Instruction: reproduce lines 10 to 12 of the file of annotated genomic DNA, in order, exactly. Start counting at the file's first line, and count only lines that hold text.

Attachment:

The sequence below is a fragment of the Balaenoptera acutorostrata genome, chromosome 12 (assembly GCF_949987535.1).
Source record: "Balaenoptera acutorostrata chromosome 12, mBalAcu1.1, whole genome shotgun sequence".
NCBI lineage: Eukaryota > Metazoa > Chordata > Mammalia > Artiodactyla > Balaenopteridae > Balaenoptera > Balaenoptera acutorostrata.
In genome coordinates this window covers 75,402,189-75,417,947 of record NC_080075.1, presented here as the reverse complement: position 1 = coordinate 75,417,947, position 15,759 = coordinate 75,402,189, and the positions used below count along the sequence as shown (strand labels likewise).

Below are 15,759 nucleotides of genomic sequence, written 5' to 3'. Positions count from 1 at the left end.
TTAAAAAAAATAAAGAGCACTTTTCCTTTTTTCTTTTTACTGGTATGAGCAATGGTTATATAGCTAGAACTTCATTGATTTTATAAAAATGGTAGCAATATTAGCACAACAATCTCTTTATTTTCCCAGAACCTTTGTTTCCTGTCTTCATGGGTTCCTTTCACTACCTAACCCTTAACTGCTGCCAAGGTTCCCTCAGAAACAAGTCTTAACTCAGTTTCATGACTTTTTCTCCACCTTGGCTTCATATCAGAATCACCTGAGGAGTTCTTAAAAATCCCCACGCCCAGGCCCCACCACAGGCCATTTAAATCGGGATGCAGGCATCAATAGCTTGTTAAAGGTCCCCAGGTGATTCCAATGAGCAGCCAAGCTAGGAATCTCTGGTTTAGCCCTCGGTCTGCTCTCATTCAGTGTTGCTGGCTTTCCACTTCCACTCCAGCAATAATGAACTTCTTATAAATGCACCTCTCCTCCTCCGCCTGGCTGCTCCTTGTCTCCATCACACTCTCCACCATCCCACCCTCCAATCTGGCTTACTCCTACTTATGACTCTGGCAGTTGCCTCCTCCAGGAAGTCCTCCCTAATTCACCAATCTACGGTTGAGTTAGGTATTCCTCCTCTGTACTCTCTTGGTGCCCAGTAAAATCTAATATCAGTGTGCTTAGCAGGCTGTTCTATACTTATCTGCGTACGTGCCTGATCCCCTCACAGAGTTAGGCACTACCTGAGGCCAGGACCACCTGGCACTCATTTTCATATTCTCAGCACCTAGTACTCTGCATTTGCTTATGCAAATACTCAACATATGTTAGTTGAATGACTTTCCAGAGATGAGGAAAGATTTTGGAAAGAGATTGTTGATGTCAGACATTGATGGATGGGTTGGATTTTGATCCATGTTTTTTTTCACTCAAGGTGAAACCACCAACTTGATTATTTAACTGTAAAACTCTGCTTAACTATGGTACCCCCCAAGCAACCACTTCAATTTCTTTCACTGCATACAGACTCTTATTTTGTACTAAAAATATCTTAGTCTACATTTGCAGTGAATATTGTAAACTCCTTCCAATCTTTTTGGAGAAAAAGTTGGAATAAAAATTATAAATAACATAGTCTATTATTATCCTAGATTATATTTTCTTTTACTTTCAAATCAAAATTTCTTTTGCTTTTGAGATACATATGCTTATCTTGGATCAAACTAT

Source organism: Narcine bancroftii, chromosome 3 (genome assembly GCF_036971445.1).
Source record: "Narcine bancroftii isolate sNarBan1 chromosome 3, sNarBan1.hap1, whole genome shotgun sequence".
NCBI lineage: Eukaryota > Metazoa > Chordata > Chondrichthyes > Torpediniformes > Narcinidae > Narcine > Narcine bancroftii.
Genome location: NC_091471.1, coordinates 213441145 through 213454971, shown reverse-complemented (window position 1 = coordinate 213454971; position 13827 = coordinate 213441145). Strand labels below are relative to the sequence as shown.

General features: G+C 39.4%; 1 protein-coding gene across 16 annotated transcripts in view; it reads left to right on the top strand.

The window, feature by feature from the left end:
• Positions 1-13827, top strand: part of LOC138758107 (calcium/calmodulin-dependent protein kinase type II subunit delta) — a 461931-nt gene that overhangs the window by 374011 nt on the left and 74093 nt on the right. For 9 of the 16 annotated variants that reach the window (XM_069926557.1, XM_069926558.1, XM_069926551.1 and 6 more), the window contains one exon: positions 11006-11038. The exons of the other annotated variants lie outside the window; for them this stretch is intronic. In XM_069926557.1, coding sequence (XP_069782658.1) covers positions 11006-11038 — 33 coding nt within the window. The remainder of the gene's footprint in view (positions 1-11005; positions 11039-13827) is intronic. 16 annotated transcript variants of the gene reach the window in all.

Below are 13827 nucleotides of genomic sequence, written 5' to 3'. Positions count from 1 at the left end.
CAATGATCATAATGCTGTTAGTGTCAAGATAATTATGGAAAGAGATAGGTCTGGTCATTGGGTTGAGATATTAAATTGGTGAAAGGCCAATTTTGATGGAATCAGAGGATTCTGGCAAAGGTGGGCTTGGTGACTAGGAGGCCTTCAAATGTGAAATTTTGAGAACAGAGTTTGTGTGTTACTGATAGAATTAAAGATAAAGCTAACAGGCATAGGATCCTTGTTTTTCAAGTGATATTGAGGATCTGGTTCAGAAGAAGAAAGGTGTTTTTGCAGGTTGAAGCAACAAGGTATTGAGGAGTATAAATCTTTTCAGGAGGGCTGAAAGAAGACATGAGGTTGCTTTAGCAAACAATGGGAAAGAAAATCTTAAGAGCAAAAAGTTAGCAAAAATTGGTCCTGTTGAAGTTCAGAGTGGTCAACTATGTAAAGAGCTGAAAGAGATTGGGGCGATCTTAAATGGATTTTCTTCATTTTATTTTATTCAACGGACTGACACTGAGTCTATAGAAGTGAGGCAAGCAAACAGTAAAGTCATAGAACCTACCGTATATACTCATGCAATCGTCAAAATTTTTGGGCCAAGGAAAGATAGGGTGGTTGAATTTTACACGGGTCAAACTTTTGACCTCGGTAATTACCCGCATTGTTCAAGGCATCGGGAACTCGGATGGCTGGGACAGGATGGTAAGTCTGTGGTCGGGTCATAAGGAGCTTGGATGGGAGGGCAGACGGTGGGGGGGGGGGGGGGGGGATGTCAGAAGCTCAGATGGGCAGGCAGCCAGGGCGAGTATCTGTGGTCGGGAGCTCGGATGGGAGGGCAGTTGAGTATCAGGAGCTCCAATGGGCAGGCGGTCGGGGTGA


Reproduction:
Genome location: NC_091471.1, coordinates 213441145 through 213454971, shown reverse-complemented (window position 1 = coordinate 213454971; position 13827 = coordinate 213441145). Strand labels below are relative to the sequence as shown.

General features: G+C 39.4%; 1 protein-coding gene across 16 annotated transcripts in view; it reads left to right on the top strand.

The window, feature by feature from the left end: